Fresh squeezed

I bought a bag of Cara Cara oranges at Costco last weekend, thinking some natural Vitamin C would be a good thing during our gloomy winter. But neither of us cared much for the flavor, and they were a bit mushy. So I decided to juice them instead.

I do it the old-fashioned way, using a glass juicer from the 1960s. And this small Polish pottery pitcher is the perfect size for juice for two. The orange husks will go into the freezer; my favorite chocolate chip cookie recipe uses orange zest, plus orange juice instead of vanilla. Yum!

Isn't the juice a beautiful color?


Reflections... and sunflowers

At times in life I've felt like I was treading water, uncertain about my life, my approach to life. But thankfully, not often. I don't like the way being overly introspective makes me feel. Dissatisfied somehow, like I'm missing something.

Do I consider my life, myself, when I make choices? Absolutely. But I try not to get hung up on the "what if's" of life. My choices haven't always been great, but I'd rather embrace the decisions I've made, and be grateful for the path those choices led me toward... and for the good that's come my way. I've been guilty of just going with the flow, sometimes... but I've also made tough choices, and turned away from the easy path.

Remembering the small, seemingly insignificant choices is one reason I've kept a journal for nearly 40 years. Because I've learned that how you get onto a certain path isn't always because of a momentous decision. Sometimes it's a small thing that ends up changing your life.

Today's photo choice will hopefully cheer up a grey winter day:

Oklahoma sunflowers | Texture Tuesday's Downton Abbey II | Daisy


Grains of sand

Sometimes I feel as though I grew up on a beach. All those family vacations spent walking the Oregon coast beaches, from the white sands of Honeyman to the wild rocky beaches of Yachats, I loved them all. But my favorite beaches were the ones with enough sand for running, sea stacks and tide pools, and enough gravel to spend hours digging, looking for agates. It never seemed to matter whether it was sunny or rainy, we had just as much fun.

On our last day at the beach, the beach was full of sand dollars, the smallest the size of a nickel. And at the line between wet sand and dry, these beautiful jellyfish. While the guys talked and tossed the ball for Brodi, I knelt down and looked at the world through the magnifying glass of a jellyfish.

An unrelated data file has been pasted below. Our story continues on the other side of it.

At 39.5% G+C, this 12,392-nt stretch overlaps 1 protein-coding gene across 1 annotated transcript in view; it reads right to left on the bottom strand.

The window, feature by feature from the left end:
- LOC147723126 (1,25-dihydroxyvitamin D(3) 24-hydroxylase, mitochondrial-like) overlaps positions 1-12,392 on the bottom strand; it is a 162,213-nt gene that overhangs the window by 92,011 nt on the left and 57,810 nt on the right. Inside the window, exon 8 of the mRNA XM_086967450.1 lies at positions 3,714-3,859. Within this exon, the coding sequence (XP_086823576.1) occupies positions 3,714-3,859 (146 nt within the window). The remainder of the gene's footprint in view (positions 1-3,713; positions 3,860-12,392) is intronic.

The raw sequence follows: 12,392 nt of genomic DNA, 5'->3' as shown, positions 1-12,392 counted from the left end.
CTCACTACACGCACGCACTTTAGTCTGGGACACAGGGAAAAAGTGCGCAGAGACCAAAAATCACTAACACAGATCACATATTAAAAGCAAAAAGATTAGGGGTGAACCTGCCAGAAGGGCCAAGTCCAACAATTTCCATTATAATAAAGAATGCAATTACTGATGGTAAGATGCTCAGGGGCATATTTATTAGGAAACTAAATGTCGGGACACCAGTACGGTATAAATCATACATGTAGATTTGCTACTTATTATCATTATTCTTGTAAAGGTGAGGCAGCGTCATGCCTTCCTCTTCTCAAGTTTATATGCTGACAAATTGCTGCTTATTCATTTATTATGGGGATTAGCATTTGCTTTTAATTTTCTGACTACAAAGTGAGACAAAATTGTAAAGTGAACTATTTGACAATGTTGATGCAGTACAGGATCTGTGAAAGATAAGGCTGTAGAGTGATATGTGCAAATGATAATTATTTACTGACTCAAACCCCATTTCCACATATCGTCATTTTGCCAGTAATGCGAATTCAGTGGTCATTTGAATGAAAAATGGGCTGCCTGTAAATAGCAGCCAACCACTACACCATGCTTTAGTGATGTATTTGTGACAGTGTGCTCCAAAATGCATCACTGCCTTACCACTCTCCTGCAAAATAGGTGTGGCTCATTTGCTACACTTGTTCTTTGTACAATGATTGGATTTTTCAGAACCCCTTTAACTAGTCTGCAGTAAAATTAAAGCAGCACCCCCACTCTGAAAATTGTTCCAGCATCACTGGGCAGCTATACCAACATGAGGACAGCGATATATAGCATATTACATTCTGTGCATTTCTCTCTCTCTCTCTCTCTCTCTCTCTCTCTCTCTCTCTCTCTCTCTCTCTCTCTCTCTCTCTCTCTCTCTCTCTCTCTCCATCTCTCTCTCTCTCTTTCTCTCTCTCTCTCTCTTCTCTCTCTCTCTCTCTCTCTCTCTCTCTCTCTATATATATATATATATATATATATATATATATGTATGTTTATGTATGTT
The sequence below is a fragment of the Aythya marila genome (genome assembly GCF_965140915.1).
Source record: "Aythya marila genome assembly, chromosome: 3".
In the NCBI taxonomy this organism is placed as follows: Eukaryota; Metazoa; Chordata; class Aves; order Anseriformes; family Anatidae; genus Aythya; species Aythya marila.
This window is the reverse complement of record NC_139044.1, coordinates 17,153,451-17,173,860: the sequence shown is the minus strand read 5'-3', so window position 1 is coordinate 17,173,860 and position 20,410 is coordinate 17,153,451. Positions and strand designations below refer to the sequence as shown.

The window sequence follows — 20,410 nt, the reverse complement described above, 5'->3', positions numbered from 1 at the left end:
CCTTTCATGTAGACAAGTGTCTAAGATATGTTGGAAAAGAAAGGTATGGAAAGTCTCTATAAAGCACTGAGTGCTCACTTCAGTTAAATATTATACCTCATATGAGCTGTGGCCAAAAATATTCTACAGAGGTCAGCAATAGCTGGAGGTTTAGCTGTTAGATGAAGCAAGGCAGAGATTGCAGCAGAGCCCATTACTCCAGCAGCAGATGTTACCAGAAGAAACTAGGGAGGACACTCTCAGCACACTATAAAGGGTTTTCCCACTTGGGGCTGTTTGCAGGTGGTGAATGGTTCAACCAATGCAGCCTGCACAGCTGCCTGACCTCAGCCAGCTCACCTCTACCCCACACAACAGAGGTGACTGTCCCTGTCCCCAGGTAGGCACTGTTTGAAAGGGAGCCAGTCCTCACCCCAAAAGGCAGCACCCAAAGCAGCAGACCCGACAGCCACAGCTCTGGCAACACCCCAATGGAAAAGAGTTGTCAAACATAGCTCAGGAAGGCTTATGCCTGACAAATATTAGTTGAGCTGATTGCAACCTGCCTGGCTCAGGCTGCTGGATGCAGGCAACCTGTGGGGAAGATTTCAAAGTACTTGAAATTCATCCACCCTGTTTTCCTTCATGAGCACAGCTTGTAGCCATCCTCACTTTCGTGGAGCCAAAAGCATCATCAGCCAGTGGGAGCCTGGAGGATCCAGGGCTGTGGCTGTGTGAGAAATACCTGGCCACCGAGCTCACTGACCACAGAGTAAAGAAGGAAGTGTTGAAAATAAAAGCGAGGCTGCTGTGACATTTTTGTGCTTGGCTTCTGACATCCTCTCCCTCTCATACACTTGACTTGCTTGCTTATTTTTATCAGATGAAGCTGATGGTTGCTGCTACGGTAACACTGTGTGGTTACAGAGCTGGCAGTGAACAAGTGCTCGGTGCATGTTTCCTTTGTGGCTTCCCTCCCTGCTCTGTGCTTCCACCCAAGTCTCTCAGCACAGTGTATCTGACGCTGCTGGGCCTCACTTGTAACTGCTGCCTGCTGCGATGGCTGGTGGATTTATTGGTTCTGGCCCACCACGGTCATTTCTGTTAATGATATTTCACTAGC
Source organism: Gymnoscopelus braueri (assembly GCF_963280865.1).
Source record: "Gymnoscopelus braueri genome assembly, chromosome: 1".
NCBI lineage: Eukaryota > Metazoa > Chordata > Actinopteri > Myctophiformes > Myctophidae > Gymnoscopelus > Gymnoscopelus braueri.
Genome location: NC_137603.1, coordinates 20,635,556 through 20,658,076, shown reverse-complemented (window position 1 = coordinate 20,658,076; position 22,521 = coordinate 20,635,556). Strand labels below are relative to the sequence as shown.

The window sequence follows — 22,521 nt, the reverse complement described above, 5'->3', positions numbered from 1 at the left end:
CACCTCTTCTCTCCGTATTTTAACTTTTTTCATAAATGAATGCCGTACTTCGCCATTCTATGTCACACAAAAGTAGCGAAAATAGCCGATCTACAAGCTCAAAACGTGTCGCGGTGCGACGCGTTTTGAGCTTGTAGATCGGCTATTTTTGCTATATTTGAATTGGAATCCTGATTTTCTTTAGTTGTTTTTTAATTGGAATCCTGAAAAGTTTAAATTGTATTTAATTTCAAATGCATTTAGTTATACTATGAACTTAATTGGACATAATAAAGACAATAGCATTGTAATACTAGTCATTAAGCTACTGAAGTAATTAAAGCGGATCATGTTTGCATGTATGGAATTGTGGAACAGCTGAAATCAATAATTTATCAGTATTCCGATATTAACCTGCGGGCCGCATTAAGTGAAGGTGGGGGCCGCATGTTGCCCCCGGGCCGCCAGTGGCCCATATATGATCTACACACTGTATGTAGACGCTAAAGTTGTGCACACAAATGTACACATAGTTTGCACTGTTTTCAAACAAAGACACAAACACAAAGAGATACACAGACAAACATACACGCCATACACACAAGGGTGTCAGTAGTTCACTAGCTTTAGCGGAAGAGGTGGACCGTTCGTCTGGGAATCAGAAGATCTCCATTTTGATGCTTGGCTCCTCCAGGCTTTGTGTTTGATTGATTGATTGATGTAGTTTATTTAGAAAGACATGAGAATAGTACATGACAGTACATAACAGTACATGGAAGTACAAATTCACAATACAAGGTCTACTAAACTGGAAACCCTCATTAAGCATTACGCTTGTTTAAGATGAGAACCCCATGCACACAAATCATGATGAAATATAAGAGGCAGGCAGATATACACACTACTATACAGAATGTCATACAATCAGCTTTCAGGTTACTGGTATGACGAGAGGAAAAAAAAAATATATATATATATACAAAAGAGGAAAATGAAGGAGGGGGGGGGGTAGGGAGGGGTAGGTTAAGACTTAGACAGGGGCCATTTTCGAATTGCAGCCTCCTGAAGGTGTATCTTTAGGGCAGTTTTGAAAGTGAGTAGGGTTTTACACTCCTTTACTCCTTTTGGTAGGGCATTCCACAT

January reads

Our dark and gloomy January was perfect for reading and sewing, for learning about new places and learning new software programs. And there was still plenty of time to enjoy some new fiction authors. It was one of those months when I was especially grateful for having access to the best public library system in the country.

These are my favorites for the month:


  • David Baldacci | Hell's Corner
  • David Baldacci | The Collectors
  • Vanessa Diffenbaugh | The Language of Flowers
  • Tatiana de Rosnay | The House I Loved
  • Louise Marley | The Glass Butterfly
  • William Sullivan | The Case of D.B. Cooper's Parachute
  • Kathryn R. Wall's Bay Tanner mysteries |first two in the series
  • P.S. Wall | The Wilde Women
  • Kate Wilhelm | Heaven is High


  • Scott Kelby's 7-Point System for Photoshop. Love this book. It makes sense of all the controls in Photoshop, putting them into a logical order to follow when tweaking photographs. There are lots of authors writing about Photoshop and Photoshop Elements, but I highly recommend Kelby's PS and PSE books.
  • David Busch's Mastering Digital SLR Photography
  • David Busch's Nikon D5100 : guide to digital SLR photography (he also wrote one on the Nikon D7000).

Other non-fiction

  • Handmade tote bags, purses, wallets | found great patterns and ideas in a dozen books
  • Fly fishing in Washington, Idaho, Montana. I especially loved the book on the Olympic Peninsula, as much for the fishing locations as for the ideas for photography locations
  • Scott Kelby | CS2 Photoshop book (I've used Photoshop Elements for years, but just got a free copy of Photoshop to play with!)
  • Rick Steves | ETBD books and DVDs on England, Ireland, and Scotland


Sewing with cats

Anyone who shares their life with a cat (or two) knows the strongest magnet for felines is the sight of their human trying to work on a project. (That and anyone in the kitchen, 'cause that means the possibility of food.)

My latest project took me back to the sewing room, away from the computer for a change. I've been learning how to make tote bags, the perfect project for a cold, rainy winter. I started with a couple of simple bags, leading up to the main event: a custom designed padded "bucket" for my camera and lenses, something I could slip into a tote bag, or the big leather hobo bag I take on trips. (I am not a fan of traditional camera bags.) I'll be writing up my notes soon, and will link to them here.

But until then, I thought you might enjoy Phoebe's favorite place when I'm sewing: right smack in the middle of my fabric and sewing tools.


98 years

Had she lived, my mother would have been 98 years old today. I miss her, and will always miss her. There is much I would have done differently as a daughter, but I choose not to dwell on things that cannot be changed.